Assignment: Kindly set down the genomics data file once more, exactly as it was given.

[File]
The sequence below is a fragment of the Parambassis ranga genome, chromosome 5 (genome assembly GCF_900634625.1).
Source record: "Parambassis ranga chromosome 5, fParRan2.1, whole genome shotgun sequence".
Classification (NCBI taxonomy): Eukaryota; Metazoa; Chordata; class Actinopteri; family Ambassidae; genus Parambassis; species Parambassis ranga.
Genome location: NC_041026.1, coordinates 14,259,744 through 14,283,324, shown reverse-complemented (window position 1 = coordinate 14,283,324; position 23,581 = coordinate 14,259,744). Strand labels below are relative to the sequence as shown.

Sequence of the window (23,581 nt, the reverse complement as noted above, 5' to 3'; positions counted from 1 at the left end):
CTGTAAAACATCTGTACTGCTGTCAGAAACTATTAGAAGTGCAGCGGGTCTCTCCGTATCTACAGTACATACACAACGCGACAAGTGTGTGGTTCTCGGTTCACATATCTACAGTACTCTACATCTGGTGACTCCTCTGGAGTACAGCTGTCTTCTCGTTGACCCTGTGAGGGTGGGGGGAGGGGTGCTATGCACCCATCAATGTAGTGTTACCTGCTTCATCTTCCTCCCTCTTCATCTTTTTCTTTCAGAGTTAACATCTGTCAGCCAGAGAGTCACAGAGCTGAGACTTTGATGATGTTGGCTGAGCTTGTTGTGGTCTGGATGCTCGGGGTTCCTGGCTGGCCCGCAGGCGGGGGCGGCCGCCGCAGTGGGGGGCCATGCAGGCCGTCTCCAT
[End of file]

The sequence below is a fragment of the Parambassis ranga genome, chromosome 5 (genome assembly GCF_900634625.1).
Source record: "Parambassis ranga chromosome 5, fParRan2.1, whole genome shotgun sequence".
Classification (NCBI taxonomy): Eukaryota; Metazoa; Chordata; class Actinopteri; family Ambassidae; genus Parambassis; species Parambassis ranga.
Genome location: NC_041026.1, coordinates 14,259,744 through 14,283,324, shown reverse-complemented (window position 1 = coordinate 14,283,324; position 23,581 = coordinate 14,259,744). Strand labels below are relative to the sequence as shown.

Sequence of the window (23,581 nt, the reverse complement as noted above, 5' to 3'; positions counted from 1 at the left end):
CTGTAAAACATCTGTACTGCTGTCAGAAACTATTAGAAGTGCAGCGGGTCTCTCCGTATCTACAGTACATACACAACGCGACAAGTGTGTGGTTCTCGGTTCACATATCTACAGTACTCTACATCTGGTGACTCCTCTGGAGTACAGCTGTCTTCTCGTTGACCCTGTGAGGGTGGGGGGAGGGGTGCTATGCACCCATCAATGTAGTGTTACCTGCTTCATCTTCCTCCCTCTTCATCTTTTTCTTTCAGAGTTAACATCTGTCAGCCAGAGAGTCACAGAGCTGAGACTTTGATGATGTTGGCTGAGCTTGTTGTGGTCTGGATGCTCGGGGTTCCTGGCTGGCCCGCAGGCGGGGGCGGCCGCCGCAGTGGGGGGCCATGCAGGCCGTCTCCAT